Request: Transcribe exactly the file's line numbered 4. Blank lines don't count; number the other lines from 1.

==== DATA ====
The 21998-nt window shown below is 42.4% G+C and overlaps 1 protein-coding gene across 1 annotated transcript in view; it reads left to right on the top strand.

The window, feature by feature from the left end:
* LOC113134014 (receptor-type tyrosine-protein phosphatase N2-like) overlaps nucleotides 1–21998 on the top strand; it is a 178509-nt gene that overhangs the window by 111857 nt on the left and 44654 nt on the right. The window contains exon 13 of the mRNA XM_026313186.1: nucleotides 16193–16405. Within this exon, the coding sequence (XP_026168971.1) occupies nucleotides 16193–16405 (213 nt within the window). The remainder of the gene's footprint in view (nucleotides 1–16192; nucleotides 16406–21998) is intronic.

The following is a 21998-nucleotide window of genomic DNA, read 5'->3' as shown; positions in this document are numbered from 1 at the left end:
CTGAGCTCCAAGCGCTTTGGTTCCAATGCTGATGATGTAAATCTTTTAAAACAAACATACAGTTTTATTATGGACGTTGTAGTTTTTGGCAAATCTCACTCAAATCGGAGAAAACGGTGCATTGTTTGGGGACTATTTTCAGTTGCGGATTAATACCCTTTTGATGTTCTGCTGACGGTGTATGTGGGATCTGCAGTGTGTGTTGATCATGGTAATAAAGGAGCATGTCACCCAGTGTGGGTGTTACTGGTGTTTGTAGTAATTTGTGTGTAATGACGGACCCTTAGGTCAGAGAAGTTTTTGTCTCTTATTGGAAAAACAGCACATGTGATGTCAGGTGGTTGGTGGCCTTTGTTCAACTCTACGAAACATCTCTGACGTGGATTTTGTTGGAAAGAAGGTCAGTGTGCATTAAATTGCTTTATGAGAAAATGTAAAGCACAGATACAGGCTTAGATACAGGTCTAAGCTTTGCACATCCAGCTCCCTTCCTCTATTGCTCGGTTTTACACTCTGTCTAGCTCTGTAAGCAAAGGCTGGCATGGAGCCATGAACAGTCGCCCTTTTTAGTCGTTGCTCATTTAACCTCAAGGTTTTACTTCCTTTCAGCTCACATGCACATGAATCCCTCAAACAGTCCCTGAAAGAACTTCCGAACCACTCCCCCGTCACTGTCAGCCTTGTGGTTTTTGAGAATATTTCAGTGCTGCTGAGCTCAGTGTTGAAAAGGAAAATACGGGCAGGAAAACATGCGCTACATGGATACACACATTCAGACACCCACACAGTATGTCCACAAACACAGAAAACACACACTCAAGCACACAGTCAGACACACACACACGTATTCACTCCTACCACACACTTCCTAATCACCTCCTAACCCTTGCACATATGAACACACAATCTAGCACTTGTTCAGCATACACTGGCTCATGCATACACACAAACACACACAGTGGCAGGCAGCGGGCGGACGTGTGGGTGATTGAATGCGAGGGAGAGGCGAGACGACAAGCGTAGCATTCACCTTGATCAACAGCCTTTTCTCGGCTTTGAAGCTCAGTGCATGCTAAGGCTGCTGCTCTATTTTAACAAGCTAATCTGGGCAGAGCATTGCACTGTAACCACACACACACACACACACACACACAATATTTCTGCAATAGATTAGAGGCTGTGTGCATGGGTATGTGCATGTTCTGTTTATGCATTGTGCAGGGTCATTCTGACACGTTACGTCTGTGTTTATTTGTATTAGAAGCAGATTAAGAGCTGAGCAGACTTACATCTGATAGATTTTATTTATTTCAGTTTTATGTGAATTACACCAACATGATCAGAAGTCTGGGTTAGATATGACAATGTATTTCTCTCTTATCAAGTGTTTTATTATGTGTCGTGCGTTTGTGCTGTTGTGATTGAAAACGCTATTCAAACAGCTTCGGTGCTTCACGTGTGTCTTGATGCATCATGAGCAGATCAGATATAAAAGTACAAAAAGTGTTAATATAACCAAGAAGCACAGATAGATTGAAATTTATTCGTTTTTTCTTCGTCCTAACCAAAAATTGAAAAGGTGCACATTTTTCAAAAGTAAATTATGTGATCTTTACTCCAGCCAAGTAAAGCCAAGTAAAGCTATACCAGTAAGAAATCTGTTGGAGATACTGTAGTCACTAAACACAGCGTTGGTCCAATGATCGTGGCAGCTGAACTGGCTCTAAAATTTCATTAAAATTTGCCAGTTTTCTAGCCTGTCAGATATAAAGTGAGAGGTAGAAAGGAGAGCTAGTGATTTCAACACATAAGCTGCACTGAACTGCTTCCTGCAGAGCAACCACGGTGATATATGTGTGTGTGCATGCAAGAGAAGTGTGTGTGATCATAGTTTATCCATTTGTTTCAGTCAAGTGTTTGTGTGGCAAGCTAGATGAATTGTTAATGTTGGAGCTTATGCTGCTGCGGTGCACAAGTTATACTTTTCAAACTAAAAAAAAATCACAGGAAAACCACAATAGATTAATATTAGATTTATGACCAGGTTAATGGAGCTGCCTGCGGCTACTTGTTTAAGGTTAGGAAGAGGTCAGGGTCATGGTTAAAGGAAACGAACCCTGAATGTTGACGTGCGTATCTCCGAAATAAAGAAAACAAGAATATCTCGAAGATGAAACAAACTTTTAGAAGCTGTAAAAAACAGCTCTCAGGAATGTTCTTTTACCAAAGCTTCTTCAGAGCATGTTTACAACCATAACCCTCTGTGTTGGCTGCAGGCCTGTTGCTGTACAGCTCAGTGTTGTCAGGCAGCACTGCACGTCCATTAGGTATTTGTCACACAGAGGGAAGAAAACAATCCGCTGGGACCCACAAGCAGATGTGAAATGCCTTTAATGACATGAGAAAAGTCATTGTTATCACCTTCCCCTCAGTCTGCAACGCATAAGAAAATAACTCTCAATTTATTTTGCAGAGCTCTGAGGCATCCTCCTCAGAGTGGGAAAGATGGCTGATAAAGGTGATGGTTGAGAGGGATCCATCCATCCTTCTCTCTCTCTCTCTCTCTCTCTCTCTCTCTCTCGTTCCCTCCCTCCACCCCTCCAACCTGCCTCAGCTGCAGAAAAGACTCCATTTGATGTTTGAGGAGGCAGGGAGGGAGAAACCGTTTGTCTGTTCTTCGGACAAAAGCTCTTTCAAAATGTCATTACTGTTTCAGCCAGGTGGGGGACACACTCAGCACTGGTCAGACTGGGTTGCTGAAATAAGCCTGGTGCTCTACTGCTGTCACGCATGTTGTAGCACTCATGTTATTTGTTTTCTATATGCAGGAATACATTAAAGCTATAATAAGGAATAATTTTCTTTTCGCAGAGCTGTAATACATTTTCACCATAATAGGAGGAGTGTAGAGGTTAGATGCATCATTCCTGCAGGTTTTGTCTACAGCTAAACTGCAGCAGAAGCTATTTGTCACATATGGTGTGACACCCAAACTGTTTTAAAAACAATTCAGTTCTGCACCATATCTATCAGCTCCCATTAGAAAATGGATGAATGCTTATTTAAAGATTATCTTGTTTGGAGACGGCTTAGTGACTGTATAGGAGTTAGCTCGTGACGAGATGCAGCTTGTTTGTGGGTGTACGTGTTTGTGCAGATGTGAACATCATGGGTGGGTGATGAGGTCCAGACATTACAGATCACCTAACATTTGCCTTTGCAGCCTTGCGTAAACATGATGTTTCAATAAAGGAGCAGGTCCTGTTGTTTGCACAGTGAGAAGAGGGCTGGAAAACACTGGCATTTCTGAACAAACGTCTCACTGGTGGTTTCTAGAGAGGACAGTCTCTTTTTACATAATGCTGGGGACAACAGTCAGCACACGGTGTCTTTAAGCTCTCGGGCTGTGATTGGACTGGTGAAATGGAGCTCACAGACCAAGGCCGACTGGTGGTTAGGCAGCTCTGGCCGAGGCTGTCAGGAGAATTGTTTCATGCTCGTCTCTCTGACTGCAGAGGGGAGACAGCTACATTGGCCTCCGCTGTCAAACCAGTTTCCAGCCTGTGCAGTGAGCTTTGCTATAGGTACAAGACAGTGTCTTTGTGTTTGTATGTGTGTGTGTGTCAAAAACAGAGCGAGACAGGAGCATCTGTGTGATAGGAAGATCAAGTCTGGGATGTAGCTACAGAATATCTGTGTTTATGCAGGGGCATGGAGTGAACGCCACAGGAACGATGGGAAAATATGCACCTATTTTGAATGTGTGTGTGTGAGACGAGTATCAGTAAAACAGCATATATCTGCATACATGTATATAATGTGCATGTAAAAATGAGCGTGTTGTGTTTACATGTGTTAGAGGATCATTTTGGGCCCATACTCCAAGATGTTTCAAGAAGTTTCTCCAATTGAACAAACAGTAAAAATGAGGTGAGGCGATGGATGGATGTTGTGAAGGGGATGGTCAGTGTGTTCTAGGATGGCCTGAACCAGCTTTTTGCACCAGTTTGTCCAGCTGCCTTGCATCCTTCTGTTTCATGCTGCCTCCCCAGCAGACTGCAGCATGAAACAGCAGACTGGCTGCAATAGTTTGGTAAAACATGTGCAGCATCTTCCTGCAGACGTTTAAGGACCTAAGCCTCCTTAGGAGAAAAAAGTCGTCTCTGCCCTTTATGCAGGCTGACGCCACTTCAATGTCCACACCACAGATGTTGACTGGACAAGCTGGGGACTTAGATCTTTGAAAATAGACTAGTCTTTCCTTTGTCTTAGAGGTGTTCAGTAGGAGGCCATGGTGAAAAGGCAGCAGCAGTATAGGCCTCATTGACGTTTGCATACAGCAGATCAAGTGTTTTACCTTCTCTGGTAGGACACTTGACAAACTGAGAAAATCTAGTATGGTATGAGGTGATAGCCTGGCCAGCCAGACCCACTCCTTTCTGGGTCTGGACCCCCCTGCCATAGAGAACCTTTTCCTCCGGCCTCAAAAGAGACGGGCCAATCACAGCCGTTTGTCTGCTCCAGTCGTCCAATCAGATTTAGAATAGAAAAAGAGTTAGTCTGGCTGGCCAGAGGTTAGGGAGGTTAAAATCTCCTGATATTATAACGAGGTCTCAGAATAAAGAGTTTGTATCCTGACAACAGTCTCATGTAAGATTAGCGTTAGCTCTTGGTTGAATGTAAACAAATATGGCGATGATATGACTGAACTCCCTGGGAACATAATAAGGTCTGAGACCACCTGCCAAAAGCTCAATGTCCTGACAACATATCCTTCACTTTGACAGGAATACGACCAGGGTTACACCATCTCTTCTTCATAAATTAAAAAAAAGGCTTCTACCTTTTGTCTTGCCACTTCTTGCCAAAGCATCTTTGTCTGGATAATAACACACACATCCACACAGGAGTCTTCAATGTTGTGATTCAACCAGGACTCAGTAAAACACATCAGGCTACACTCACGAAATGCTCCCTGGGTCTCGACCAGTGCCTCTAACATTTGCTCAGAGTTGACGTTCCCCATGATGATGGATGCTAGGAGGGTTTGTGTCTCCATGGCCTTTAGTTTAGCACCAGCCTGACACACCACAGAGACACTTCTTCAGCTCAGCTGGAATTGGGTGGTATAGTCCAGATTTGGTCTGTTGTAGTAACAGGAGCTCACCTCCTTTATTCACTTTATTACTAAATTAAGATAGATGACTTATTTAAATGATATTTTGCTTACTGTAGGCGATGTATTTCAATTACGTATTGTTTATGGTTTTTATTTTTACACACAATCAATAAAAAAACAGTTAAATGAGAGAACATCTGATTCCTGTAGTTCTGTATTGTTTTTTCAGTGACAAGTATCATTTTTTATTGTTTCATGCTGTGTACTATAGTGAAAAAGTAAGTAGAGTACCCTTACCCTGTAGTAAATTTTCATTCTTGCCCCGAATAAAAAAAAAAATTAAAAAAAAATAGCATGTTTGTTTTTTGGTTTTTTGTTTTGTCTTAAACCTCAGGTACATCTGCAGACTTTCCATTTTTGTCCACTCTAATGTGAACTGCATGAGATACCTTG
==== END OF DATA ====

The following is a 21998-nucleotide window of genomic DNA, read 5'->3' as shown; positions in this document are numbered from 1 at the left end: